Rwanda boys holding photos by Laura Elizabeth Pohl

(This post originally appeared on the NGO Storytelling blog.)

It’s one of those things I wasn’t sure about for a long time: should I give gifts when I’m filming or photographing? Many organizations I work with have firm policies about not giving money but no clear policies on gift-giving. And yet, in the work I do, I spend hours and sometimes days filming a person going about their daily life. Even though I try to stay out of the way and I don’t set up shots (though sometimes the client does), my presence obviously changes the rhythm of the person’s day. How can I not thank the person with some small gift?

One of the hardest parts of this situation is that even if the person I’m filming understands he or she won’t be getting money or anything else in exchange for participating, friends and neighbors often believe the person is getting big money or gifts. Because why else would someone consent to such an intrusion? One time neighbors yelled at the family I was filming that they would come rob the family after I left — this according to the translator I was working with. The would-be robbers didn’t follow through, thank goodness. Still, I think a lot about the impact my mere presence can have on a person and a community.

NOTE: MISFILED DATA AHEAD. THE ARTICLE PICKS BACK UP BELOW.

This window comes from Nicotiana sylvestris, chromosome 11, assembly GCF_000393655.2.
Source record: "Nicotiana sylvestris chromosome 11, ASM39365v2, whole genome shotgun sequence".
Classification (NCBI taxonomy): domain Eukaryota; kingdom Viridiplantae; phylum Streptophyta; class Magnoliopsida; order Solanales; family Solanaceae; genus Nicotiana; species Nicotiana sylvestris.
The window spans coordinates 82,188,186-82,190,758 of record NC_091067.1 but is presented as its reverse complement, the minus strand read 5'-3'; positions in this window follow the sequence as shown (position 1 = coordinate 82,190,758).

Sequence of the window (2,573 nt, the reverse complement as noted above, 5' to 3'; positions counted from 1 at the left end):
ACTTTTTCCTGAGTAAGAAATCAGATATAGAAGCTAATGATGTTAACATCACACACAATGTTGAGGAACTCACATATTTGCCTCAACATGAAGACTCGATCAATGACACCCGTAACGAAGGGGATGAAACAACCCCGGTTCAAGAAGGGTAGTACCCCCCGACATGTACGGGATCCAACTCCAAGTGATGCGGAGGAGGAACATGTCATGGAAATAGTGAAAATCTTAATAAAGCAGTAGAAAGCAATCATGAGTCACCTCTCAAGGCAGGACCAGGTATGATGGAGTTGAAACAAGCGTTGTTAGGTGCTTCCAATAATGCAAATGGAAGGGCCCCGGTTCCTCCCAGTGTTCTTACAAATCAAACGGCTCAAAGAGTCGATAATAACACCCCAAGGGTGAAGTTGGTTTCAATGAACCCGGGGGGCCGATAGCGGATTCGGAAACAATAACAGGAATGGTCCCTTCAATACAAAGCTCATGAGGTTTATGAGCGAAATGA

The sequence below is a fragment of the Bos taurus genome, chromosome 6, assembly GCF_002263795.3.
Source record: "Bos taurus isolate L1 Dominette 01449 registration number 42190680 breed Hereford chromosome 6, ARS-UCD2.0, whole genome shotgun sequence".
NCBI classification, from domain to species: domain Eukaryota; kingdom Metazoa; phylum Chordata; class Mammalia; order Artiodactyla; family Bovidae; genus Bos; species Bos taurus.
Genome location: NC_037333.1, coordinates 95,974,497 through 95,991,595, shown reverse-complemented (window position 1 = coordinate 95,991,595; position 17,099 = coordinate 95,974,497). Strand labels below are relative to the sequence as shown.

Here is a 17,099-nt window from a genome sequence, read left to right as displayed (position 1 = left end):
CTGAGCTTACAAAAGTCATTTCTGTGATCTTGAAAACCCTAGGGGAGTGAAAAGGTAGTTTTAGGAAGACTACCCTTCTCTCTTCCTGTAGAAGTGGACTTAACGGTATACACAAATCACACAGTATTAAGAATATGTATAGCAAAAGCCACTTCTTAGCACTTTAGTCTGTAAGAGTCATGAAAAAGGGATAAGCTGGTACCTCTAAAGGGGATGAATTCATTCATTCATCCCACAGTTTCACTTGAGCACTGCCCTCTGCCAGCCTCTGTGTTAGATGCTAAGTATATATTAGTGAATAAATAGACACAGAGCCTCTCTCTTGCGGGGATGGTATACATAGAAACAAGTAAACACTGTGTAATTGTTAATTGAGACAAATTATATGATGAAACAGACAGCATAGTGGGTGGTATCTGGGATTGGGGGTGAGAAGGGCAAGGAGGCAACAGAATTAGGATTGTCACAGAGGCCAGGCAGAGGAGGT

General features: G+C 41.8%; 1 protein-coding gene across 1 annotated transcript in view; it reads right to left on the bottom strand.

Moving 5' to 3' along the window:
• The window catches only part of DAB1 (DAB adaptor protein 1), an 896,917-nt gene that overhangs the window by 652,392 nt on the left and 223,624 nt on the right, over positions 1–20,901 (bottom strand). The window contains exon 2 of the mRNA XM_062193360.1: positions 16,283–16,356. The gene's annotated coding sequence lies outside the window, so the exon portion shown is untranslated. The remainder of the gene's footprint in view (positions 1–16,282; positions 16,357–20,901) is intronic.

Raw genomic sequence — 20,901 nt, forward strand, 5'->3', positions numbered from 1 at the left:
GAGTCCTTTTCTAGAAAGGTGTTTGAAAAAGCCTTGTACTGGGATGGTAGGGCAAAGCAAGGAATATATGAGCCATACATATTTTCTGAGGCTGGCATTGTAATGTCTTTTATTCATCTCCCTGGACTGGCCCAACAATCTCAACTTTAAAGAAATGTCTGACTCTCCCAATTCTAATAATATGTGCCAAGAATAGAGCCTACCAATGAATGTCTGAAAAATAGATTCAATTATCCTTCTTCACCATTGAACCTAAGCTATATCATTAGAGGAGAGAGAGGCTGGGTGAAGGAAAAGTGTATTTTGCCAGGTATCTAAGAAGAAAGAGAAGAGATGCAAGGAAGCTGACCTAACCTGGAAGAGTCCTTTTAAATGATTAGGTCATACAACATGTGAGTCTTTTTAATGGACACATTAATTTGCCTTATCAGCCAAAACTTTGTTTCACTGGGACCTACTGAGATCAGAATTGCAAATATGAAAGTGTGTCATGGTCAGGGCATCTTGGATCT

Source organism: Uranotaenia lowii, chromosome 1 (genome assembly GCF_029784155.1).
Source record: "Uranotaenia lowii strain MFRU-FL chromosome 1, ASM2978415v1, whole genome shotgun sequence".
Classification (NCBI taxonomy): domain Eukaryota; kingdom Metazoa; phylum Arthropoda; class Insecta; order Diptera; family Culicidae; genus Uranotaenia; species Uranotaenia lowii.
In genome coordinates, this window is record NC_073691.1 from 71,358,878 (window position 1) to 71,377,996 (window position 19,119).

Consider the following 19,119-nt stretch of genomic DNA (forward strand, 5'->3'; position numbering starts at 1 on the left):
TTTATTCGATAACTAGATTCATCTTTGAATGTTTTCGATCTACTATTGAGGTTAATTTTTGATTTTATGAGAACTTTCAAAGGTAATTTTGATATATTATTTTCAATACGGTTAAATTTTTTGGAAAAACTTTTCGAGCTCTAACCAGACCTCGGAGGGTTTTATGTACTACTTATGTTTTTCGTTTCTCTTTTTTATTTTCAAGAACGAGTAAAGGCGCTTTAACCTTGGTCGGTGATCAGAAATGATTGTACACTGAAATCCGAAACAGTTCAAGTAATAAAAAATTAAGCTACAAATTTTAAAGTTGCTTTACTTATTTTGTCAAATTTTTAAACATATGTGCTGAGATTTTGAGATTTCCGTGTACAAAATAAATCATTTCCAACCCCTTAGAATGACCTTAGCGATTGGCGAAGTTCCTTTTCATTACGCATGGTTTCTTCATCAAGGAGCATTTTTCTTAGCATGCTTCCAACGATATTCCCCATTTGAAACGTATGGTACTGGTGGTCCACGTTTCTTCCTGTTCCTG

So, I try not to give presents that someone else might want. In the past I’ve given pens and markers and food. But several months ago I hit on a present that perfectly fits with what I do and that no one will want to steal: photographs. I bought a Fuji Instax mini 8 camera, which is like a Polaroid camera, and I immediately give pictures to the people I photograph. I even give pictures to neighbors and kids hanging around. (Often there are lots of curious children eager to look into my camera!) The Fuji Instax film is a bit pricey — about $1 per developed picture — but it’s worth it to me. I like being able to give a unique present to the people who allow me to spend so much time with them.

(Photo © Laura Elizabeth Pohl)